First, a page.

I can remember easily my audition with William Kincaid. The common room had never seemed so dark and elegant – then up the stairs after a nervous wait sitting on the edge of a comfortable upholstered chair. I entered a paneled room with a music stand in the middle and a white-haired florid-cheeked man I was almost afraid to look at. I did, and he made a terrifying situation almost comfortable.
For the first two years my lessons had a very stable pattern. There were steadying whistle tones, and then the Maquarre Daily Exercises. These were memorized, and I still play them for comfort. I have a notebook I made for my first year: scales in three octaves which seem based on Taffanel & Gaubert. I can’t remember if I had something to copy or if they were dictated to me. The scales and Praeludium dominant 7th exercises were dated October 5. (Curtis started rather late in the fall to correspond with the Philadelphia Orchestra Season.) Thirds and sixths exercises are dated October 12. The pattern covers three octaves. (See Patricia George’s Free Downloads for Praeludium and Thirds and Sixths Exercise)
On October 19 I began a pattern of diminished, minor, and major triads. For October 26 I have written out the Praeludium dominant 7th exercise with dynamics. The final note begins forte, and there is a diminuendo for ten beats. My notes say the following: “From forte to pianissimo, pucker slightly so to allow the air speed to remain constant and keep pitch from falling. Relax corners of mouth to pucker – relax more than seems possible.”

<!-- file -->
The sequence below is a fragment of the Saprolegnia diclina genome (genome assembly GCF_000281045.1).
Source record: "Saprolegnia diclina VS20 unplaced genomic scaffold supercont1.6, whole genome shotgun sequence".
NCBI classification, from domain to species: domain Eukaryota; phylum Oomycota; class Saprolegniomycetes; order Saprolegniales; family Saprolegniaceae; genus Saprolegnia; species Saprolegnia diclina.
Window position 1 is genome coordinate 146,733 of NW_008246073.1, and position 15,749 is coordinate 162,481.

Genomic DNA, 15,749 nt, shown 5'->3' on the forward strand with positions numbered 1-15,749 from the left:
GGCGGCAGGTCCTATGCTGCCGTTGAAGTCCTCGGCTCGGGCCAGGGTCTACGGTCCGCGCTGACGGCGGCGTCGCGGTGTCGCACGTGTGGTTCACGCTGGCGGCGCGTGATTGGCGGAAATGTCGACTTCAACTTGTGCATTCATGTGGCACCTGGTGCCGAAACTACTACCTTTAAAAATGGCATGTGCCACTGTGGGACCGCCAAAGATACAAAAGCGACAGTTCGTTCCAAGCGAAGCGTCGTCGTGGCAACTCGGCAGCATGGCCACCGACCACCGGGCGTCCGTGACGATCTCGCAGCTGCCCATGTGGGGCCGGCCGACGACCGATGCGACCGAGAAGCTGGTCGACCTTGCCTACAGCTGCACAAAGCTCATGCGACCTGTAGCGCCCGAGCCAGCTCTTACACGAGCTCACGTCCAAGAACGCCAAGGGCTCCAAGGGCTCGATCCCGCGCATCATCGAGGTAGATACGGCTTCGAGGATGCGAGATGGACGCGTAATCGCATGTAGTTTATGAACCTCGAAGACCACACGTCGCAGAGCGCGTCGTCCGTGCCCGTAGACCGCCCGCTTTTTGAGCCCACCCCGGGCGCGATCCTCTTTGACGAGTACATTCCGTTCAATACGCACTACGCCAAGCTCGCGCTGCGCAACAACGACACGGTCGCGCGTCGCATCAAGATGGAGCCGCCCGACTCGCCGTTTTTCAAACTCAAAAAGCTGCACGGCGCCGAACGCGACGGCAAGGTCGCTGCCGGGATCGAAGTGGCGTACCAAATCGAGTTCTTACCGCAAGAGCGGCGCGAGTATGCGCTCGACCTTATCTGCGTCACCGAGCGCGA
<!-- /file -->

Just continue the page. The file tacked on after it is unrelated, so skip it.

November 2, I have written, “Learn the two whole tone scales in thirds and sixths – it doesn’t pay to practice excessively with a weak lip.” I practiced myself into a corner on several occasions. Kincaid always calmly talked me down. I’ve never known such patience in a teacher.
But not always. One lesson I remember he hadn’t finished with the student scheduled before me. This didn’t usually happen. They were working on the ending of a movement in a Bach sonata. The student couldn’t seem to get the ritard right. He would play it too slow or too fast. I wanted to help, but I knew I had better pretend to be invisible. They went on for another ten minutes, Kincaid’s exasperation increasing with the student’s inability to get the point. Finally, the student was excused, packed up and left. Kincaid seemed to notice me for the first time. “It’s not always easy,” he said.
On November 9 I had written a B major triad in the third octave with a note to play the high F# with the middle finger or “use regular F# and press down both trill keys for high B.”